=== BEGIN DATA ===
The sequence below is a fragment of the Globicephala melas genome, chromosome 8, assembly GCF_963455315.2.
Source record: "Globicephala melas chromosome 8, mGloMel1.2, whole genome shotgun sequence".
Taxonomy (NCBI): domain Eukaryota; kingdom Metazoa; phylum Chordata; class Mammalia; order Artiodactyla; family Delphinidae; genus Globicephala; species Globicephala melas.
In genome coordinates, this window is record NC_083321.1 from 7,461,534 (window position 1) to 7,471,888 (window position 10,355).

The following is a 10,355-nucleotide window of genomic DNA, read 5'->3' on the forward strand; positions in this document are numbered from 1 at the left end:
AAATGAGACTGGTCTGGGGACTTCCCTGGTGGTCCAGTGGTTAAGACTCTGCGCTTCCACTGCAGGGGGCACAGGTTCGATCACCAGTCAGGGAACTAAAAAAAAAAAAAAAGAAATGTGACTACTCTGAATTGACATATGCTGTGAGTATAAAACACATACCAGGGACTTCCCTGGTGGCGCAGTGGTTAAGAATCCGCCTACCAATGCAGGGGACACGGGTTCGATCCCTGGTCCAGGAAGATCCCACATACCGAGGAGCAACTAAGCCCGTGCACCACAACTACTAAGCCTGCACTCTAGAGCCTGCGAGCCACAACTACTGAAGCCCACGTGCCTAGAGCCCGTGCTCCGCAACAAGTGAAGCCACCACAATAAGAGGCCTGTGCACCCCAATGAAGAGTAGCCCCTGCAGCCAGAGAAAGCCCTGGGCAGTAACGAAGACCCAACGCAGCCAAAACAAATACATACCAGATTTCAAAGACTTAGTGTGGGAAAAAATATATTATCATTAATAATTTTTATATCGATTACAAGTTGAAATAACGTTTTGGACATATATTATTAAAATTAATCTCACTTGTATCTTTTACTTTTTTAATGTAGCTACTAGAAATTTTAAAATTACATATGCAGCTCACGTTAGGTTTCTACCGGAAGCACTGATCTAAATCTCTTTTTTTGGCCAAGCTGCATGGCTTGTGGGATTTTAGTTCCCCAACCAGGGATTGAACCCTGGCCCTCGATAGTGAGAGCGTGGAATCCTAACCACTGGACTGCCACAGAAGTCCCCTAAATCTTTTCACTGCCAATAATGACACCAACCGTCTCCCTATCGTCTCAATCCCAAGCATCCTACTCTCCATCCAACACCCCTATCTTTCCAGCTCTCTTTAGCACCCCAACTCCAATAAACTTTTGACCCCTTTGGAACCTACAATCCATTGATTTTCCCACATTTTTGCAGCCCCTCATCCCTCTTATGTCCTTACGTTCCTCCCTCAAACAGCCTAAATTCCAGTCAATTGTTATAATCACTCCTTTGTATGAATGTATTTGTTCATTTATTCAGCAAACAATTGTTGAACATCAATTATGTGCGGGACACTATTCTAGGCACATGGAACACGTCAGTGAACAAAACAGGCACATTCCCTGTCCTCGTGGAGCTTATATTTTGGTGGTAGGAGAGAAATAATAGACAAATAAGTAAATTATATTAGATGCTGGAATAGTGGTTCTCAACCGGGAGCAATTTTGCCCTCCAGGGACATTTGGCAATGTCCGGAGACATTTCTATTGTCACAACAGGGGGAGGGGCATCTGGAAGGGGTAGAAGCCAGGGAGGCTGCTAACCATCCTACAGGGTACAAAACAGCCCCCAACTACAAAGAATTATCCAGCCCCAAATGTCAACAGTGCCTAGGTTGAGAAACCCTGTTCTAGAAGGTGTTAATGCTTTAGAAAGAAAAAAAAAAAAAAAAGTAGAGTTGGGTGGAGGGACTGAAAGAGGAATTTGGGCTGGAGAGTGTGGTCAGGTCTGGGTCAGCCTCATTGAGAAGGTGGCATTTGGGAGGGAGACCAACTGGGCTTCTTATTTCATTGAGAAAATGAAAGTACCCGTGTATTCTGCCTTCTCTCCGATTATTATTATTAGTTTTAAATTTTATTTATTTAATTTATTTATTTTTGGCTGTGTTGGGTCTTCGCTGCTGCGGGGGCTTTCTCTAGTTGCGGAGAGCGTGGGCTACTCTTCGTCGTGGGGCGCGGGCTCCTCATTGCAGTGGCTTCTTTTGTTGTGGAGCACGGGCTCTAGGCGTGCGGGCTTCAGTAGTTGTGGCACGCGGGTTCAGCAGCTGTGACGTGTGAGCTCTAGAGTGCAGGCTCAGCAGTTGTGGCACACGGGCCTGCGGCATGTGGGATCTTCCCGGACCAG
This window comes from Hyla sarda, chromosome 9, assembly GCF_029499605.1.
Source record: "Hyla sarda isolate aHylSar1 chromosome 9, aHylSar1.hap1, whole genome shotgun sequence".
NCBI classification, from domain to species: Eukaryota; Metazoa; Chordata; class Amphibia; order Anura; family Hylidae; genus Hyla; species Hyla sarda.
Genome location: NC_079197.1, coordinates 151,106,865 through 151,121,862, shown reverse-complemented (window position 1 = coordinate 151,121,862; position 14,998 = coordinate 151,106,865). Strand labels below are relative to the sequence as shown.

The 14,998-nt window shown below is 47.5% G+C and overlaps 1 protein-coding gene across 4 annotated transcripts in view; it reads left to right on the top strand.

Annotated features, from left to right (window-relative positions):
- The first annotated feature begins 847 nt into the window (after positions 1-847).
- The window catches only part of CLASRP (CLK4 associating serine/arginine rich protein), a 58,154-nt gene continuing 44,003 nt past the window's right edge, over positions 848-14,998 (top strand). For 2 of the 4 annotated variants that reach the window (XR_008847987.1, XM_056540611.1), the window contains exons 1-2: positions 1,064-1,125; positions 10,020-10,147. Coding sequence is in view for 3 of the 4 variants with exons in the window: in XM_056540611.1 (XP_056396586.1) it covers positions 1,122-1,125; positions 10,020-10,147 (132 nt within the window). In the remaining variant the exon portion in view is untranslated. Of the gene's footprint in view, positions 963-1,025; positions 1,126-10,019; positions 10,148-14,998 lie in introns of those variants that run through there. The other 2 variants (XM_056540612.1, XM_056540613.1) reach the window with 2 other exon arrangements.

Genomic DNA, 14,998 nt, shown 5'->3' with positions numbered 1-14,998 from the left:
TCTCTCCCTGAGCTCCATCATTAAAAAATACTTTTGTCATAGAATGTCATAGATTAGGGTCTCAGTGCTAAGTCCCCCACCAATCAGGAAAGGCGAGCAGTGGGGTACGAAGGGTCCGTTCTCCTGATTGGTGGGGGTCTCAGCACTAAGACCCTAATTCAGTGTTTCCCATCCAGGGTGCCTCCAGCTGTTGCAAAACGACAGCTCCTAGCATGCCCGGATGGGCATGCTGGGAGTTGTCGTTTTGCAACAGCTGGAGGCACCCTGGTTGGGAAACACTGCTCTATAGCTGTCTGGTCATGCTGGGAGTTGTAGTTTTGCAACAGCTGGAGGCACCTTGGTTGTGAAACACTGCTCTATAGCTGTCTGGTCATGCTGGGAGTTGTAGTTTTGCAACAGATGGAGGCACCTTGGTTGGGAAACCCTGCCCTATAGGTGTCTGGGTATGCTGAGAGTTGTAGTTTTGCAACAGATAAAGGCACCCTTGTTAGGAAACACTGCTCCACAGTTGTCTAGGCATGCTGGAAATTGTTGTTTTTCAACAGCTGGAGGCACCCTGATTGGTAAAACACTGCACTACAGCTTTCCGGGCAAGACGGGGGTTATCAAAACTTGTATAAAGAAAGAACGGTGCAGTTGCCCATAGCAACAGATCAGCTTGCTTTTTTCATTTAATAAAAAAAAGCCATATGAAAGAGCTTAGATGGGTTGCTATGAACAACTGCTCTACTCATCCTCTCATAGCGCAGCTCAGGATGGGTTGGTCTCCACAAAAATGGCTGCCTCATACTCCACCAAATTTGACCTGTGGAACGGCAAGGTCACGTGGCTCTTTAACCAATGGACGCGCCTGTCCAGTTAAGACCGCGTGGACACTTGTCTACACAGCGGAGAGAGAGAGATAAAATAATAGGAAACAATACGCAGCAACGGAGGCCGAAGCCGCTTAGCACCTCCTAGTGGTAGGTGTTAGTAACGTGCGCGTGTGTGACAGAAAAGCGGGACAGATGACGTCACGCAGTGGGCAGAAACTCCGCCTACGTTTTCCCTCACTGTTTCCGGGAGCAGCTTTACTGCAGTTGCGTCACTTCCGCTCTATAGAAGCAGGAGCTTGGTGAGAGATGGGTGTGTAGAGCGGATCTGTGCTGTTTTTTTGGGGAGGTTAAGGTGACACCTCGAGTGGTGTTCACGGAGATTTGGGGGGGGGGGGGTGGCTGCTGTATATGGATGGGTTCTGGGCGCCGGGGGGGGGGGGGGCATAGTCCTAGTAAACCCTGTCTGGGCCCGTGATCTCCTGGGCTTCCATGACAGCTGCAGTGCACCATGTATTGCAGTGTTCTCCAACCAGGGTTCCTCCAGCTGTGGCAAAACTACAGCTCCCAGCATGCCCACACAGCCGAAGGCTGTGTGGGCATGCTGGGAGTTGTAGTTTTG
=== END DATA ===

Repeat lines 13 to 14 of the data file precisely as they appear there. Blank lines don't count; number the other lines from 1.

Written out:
- The first annotated feature begins 847 nt into the window (after positions 1-847).
- The window catches only part of CLASRP (CLK4 associating serine/arginine rich protein), a 58,154-nt gene continuing 44,003 nt past the window's right edge, over positions 848-14,998 (top strand). For 2 of the 4 annotated variants that reach the window (XR_008847987.1, XM_056540611.1), the window contains exons 1-2: positions 1,064-1,125; positions 10,020-10,147. Coding sequence is in view for 3 of the 4 variants with exons in the window: in XM_056540611.1 (XP_056396586.1) it covers positions 1,122-1,125; positions 10,020-10,147 (132 nt within the window). In the remaining variant the exon portion in view is untranslated. Of the gene's footprint in view, positions 963-1,025; positions 1,126-10,019; positions 10,148-14,998 lie in introns of those variants that run through there. The other 2 variants (XM_056540612.1, XM_056540613.1) reach the window with 2 other exon arrangements.